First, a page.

makes "sense"? If so, why is it off by 120 orders of magnitude? It seems to me that any reasonable person would discard it as "nonsense" when the agreement is so bad.
 
  • #12
40,587
18,280
So are you saying your chain of:
Nonzero cosmological constant -> Nonzero vacuum energy density -> QM vacuum fluctuations
makes "sense"?
I said nothing about "QM vacuum fluctuations".

why is it off by 120 orders of magnitude?
We don't know. But we also don't know how to do the calculation exactly anyway; all of the numbers quoted are approximations, invoking things like ad hoc cutoffs. Obviously we don't have a full understanding of the underlying theory. But that doesn't mean the idea is nonsense.
 
  • Like
Likes Motore and topsquark
  • #13
40,587
18,280
It seems to me that any reasonable person would discard it as "nonsense" when the agreement is so bad.
It seems to me that any reasonable person would want to look at what other models we have before discarding the QM model as "nonsense". So what other models do we have to explain a nonzero cosmological constant?
 
  • Like
Likes topsquark
  • #14
Vanadium 50
Staff Emeritus
Science Advisor
Education Advisor
29,570
15,031
Is the zero-point energy in the simple harmonic oscillator "real" or "not a physiacl thing"? Before discussing grand and grandiose things like The Entire Universe, shouldn't we get this straight? At a minimum, it tells us that the issue is present in much simpler systems.

Next, there is absolutely no calculation of the cosmological constant from QM. Nada. Zilch. Zip. What we have is an order of magnitude estimate and some plausible numbers as inputs to this estimate, but this is not a calculation. "We don't have a calculation, but if we did, I'm sure it would be too big" is a very different kind of "problem" than "these numbers should be equal and aren't" (or "these numbers have no reason to be equal but are")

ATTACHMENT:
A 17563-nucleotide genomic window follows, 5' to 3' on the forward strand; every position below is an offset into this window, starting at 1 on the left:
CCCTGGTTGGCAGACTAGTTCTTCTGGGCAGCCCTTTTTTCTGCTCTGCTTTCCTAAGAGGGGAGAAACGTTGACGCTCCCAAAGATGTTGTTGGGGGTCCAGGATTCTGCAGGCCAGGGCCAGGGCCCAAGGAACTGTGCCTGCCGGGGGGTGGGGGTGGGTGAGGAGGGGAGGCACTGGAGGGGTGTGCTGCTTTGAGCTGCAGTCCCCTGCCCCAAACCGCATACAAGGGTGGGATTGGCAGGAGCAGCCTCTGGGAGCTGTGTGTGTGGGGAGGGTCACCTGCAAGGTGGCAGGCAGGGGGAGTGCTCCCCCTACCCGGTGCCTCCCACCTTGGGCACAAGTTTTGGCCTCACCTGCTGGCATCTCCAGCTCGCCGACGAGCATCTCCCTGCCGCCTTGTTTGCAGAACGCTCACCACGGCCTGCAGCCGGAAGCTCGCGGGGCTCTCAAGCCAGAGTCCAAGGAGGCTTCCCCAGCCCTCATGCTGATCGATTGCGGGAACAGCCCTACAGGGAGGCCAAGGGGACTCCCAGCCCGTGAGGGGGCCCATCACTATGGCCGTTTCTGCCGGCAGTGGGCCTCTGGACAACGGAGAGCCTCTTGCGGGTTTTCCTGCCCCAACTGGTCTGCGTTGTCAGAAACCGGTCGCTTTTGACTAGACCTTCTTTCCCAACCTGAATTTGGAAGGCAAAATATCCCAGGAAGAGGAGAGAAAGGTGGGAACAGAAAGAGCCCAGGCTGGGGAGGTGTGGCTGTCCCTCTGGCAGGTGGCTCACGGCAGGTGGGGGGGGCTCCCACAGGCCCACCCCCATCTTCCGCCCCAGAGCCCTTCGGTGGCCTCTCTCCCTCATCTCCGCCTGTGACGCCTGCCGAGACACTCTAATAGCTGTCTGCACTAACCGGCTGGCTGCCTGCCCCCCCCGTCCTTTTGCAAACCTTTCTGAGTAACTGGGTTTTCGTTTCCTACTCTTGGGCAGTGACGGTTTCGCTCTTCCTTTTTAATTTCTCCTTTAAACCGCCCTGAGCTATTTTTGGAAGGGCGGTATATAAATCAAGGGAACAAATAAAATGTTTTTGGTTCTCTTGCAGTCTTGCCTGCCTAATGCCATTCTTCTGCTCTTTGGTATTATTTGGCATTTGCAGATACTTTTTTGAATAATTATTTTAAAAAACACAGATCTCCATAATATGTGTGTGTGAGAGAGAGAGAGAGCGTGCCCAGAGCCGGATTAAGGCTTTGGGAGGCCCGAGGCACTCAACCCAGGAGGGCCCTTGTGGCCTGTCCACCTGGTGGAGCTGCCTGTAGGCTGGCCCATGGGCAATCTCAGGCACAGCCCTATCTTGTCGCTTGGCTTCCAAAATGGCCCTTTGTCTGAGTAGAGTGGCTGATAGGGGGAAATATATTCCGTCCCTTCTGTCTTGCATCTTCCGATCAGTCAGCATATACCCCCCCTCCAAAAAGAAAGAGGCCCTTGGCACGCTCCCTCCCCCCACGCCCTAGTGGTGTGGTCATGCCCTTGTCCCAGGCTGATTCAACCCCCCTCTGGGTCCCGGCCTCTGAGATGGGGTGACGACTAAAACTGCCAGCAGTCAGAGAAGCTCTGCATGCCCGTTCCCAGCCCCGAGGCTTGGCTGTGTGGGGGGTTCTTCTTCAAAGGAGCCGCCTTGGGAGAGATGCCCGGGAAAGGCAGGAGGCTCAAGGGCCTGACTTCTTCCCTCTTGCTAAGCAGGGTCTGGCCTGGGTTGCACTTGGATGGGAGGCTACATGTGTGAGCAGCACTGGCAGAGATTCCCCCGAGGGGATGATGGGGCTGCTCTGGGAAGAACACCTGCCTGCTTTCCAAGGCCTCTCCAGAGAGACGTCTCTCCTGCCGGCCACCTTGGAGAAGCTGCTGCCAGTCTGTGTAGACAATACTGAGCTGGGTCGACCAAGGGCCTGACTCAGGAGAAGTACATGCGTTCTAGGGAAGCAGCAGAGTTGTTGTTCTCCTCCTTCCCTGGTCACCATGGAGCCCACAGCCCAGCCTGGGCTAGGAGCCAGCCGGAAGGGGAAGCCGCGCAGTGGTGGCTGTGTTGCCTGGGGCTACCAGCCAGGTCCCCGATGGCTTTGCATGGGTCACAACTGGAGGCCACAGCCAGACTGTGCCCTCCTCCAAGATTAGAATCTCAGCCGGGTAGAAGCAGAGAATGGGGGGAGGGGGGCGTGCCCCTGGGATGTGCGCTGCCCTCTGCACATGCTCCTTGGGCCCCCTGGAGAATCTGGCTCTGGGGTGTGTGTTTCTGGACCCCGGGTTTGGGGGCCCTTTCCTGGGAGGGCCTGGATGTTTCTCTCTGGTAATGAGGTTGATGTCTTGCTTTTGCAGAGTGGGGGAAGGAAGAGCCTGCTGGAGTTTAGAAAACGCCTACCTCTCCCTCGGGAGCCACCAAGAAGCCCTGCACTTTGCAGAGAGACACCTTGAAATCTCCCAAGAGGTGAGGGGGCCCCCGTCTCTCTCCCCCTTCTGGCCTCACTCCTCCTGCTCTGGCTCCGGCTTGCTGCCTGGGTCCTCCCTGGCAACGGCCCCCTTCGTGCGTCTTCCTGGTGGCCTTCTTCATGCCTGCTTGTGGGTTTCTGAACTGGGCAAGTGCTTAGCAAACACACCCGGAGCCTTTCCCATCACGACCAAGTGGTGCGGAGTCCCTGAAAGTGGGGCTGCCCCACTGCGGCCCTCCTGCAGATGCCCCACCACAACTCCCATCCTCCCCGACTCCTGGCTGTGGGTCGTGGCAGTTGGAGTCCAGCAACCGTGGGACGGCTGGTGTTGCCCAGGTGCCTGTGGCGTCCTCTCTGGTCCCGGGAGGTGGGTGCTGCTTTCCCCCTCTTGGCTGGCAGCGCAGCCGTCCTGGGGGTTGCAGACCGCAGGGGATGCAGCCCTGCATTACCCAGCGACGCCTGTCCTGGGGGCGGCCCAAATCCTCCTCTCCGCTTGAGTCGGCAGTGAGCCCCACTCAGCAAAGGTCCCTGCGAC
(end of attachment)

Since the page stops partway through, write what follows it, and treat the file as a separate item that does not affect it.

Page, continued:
• Like
Likes topsquark
  • #15
TeethWhitener
Science Advisor
Gold Member
2,438
1,982
Weinberg’s 1988 Rev Mod Phys paper is relevant here and gives a really good (IMO) exposition of the issue:
https://repositories.lib.utexas.edu/bitstream/handle/2152/61094/Weinberg_1989.pdf;jsessionid=F306B9DD843B1834614FC774EC08CBE9?sequence=1
I’m not an expert, so I don’t know what kinds of advances have been made in the past 30 odd years since this paper was written.
 
  • #16
strangerep
Science Advisor
3,496
1,781
It seems to me that any reasonable person would want to look at what other models we have before discarding the QM model as "nonsense".
The so-called dark energy associated with the cosmological constant also has a rather unusual equation of state (EoS) -- very different from all known matter and radiation fields. Hence, it seems unlikely that the VeV of these known fields would have such a different EoS. The "problem" is not just the size of estimated vacuum energy, but also the weird EoS required.